When Tony Bill ‘62 broke in as a Hollywood actor in the 1960s, the lines didn’t connect. Directors directed. Producers produced. Actors acted. Maybe starring opposite Frank Sinatra in some of his first few films was an omen—like the Chairman of the Board, Tony Bill did it his way. The 1970s saw him perform the then-rare switch to Oscar-winning producer. In the 1980s, he directed one of the bigger sleeper hits of the decade, My Bodyguard

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Remembering Uncle Father

By Julie Wiskirchen '94


When my mother had a stroke, I was 9,000 miles away. I was living in Sydney and rushed home to Saint. Louis, after saying a tearful and unexpected goodbye to friends I didn’t plan to leave for another month, when my job transfer was to end. I went back in time by crossing the International Date Line, but couldn’t get back far enough.…

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The essence of Notre Dame

By Tom Pierce '03

It was 1997 and my brother’s first Christmas home after the fall of his freshmen year at Notre Dame. Our family was in church, although it was not our parish but one that we went to sometimes because the priest is an old friend of ours. At the end of Mass we began the slow shuffle out of the church when my brother noticed an older gentleman with a weathered blue coat bearing a tiny N, overlapped by an equally tiny D, too small for the hurried passerby to notice, yet just large enough for a Domer.…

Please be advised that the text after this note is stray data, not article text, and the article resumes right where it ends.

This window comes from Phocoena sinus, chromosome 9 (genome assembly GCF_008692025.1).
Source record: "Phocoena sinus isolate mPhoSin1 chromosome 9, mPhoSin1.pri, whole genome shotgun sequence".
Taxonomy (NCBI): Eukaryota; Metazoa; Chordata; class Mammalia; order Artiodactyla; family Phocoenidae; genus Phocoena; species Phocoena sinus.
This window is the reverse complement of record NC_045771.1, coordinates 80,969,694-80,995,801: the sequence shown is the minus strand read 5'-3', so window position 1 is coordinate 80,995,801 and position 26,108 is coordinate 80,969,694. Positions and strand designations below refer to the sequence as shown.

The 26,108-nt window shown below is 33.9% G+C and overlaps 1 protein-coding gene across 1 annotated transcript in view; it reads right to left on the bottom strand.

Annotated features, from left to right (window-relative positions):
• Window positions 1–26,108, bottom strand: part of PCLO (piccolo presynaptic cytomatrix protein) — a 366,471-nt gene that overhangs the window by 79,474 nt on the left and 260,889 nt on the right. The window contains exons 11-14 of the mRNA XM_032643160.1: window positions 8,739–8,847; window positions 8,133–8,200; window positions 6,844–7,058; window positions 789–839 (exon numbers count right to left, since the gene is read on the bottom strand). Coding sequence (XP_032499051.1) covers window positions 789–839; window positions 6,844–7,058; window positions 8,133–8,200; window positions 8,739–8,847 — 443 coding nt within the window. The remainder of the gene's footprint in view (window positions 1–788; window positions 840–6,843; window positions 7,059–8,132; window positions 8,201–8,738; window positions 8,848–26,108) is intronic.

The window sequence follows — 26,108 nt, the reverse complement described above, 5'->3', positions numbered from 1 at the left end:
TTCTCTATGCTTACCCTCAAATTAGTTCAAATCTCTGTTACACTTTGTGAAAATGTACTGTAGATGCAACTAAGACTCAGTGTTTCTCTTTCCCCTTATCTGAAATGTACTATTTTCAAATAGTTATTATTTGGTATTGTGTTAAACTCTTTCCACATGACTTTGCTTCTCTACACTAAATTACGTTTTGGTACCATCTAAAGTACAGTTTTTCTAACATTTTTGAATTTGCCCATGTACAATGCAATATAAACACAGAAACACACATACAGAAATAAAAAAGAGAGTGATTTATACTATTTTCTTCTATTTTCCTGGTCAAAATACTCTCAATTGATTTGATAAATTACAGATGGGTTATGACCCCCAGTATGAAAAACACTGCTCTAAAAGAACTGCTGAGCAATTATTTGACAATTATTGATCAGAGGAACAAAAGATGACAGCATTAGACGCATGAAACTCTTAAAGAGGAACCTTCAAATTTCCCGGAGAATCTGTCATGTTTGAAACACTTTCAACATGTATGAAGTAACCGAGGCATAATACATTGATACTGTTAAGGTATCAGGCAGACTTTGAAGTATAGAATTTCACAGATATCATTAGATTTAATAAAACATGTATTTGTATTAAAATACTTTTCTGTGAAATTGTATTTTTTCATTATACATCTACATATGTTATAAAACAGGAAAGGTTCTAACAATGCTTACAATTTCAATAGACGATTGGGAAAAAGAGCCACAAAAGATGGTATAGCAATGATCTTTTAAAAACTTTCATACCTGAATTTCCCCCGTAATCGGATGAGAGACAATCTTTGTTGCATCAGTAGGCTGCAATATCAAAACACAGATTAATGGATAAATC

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Two Friends and an MG: A remembrance of William G. Millman Jr., ND Class of 1979

By D.A. Narducci III '80

“Do not bring a car to campus.” Signed by James A. Roemer, Notre Dame dean of students. July 1975.

Bill Millman Jr. and I, classmates at Holy Cross High School in Waterbury, Connecticut, both got accepted to Notre Dame in the spring of 1975. In high school, we had shared real stuff, like heated arguments about unimportant subjects, basketball and girlfriends. Loyalty and competition marked our friendship. After both settling on ND, we dove into planning our maiden voyage to campus. It wasn’t long before Bill proposed driving out in his 1969 MGB

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A Good Place To Come Home To

By Jim Raper


David Walker ’81 reviews hundreds of appeals from charities each year as vice president for marketing of the National Association of Manufacturers in Washington, D.C. But when a letter from a new charity crossed his desk two years ago, it stirred him like a wake-up call. “We saw its value not as charity so much as duty,” he says.…

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A Group Hug at 50

By Lisa Moore '77

Fifty. It’s an age that used to belong to our parents. Now it belongs to us. For some, it’s a rite of passage we’d rather forget; for others, it’s cause for celebration: We made it! At 50’s cusp, life folds on itself, reflecting on where it’s been and wondering where it’s going. Fifty is full of physical realities: Those faces and figures reflected in the mirrors of Walsh and Farley Halls aren’t quite as perky today. In fact, first thing in the morning, mine can look downright frightening.…